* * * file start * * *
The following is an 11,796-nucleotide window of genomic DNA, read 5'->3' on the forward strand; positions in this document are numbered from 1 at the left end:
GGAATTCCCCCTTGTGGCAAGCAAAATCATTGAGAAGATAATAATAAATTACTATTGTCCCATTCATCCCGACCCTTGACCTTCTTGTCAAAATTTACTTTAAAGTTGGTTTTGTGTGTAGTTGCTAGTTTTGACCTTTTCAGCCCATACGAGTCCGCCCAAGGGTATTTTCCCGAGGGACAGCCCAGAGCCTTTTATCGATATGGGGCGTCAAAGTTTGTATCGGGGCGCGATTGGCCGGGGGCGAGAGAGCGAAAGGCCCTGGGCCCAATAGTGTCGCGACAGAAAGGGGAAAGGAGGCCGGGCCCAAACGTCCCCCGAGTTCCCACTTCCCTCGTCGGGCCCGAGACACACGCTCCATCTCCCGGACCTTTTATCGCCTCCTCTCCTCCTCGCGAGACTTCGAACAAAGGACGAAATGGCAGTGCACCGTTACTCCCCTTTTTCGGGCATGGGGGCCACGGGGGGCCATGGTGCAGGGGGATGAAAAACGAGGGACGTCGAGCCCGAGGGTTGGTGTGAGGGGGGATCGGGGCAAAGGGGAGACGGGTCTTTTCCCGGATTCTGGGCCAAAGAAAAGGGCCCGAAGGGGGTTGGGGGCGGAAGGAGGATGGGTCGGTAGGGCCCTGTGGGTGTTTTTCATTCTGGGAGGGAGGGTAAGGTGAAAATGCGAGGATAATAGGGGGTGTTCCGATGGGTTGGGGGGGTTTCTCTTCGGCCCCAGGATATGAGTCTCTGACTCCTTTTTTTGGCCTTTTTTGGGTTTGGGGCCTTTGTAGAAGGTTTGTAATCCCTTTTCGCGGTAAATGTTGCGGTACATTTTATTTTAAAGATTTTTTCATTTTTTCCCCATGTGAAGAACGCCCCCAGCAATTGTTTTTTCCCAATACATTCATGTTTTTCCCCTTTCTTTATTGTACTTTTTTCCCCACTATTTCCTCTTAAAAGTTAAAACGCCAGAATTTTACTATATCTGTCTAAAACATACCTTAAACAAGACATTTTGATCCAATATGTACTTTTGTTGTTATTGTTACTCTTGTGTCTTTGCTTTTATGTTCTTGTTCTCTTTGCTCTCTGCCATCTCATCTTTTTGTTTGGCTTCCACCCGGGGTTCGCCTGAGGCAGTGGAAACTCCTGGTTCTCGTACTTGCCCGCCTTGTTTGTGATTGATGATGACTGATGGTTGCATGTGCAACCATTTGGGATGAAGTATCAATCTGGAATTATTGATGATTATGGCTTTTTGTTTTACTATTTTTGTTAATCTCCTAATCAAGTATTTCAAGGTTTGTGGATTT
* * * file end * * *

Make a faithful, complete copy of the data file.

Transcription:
The following is an 11,796-nucleotide window of genomic DNA, read 5'->3' on the forward strand; positions in this document are numbered from 1 at the left end:
GGAATTCCCCCTTGTGGCAAGCAAAATCATTGAGAAGATAATAATAAATTACTATTGTCCCATTCATCCCGACCCTTGACCTTCTTGTCAAAATTTACTTTAAAGTTGGTTTTGTGTGTAGTTGCTAGTTTTGACCTTTTCAGCCCATACGAGTCCGCCCAAGGGTATTTTCCCGAGGGACAGCCCAGAGCCTTTTATCGATATGGGGCGTCAAAGTTTGTATCGGGGCGCGATTGGCCGGGGGCGAGAGAGCGAAAGGCCCTGGGCCCAATAGTGTCGCGACAGAAAGGGGAAAGGAGGCCGGGCCCAAACGTCCCCCGAGTTCCCACTTCCCTCGTCGGGCCCGAGACACACGCTCCATCTCCCGGACCTTTTATCGCCTCCTCTCCTCCTCGCGAGACTTCGAACAAAGGACGAAATGGCAGTGCACCGTTACTCCCCTTTTTCGGGCATGGGGGCCACGGGGGGCCATGGTGCAGGGGGATGAAAAACGAGGGACGTCGAGCCCGAGGGTTGGTGTGAGGGGGGATCGGGGCAAAGGGGAGACGGGTCTTTTCCCGGATTCTGGGCCAAAGAAAAGGGCCCGAAGGGGGTTGGGGGCGGAAGGAGGATGGGTCGGTAGGGCCCTGTGGGTGTTTTTCATTCTGGGAGGGAGGGTAAGGTGAAAATGCGAGGATAATAGGGGGTGTTCCGATGGGTTGGGGGGGTTTCTCTTCGGCCCCAGGATATGAGTCTCTGACTCCTTTTTTTGGCCTTTTTTGGGTTTGGGGCCTTTGTAGAAGGTTTGTAATCCCTTTTCGCGGTAAATGTTGCGGTACATTTTATTTTAAAGATTTTTTCATTTTTTCCCCATGTGAAGAACGCCCCCAGCAATTGTTTTTTCCCAATACATTCATGTTTTTCCCCTTTCTTTATTGTACTTTTTTCCCCACTATTTCCTCTTAAAAGTTAAAACGCCAGAATTTTACTATATCTGTCTAAAACATACCTTAAACAAGACATTTTGATCCAATATGTACTTTTGTTGTTATTGTTACTCTTGTGTCTTTGCTTTTATGTTCTTGTTCTCTTTGCTCTCTGCCATCTCATCTTTTTGTTTGGCTTCCACCCGGGGTTCGCCTGAGGCAGTGGAAACTCCTGGTTCTCGTACTTGCCCGCCTTGTTTGTGATTGATGATGACTGATGGTTGCATGTGCAACCATTTGGGATGAAGTATCAATCTGGAATTATTGATGATTATGGCTTTTTGTTTTACTATTTTTGTTAATCTCCTAATCAAGTATTTCAAGGTTTGTGGATTT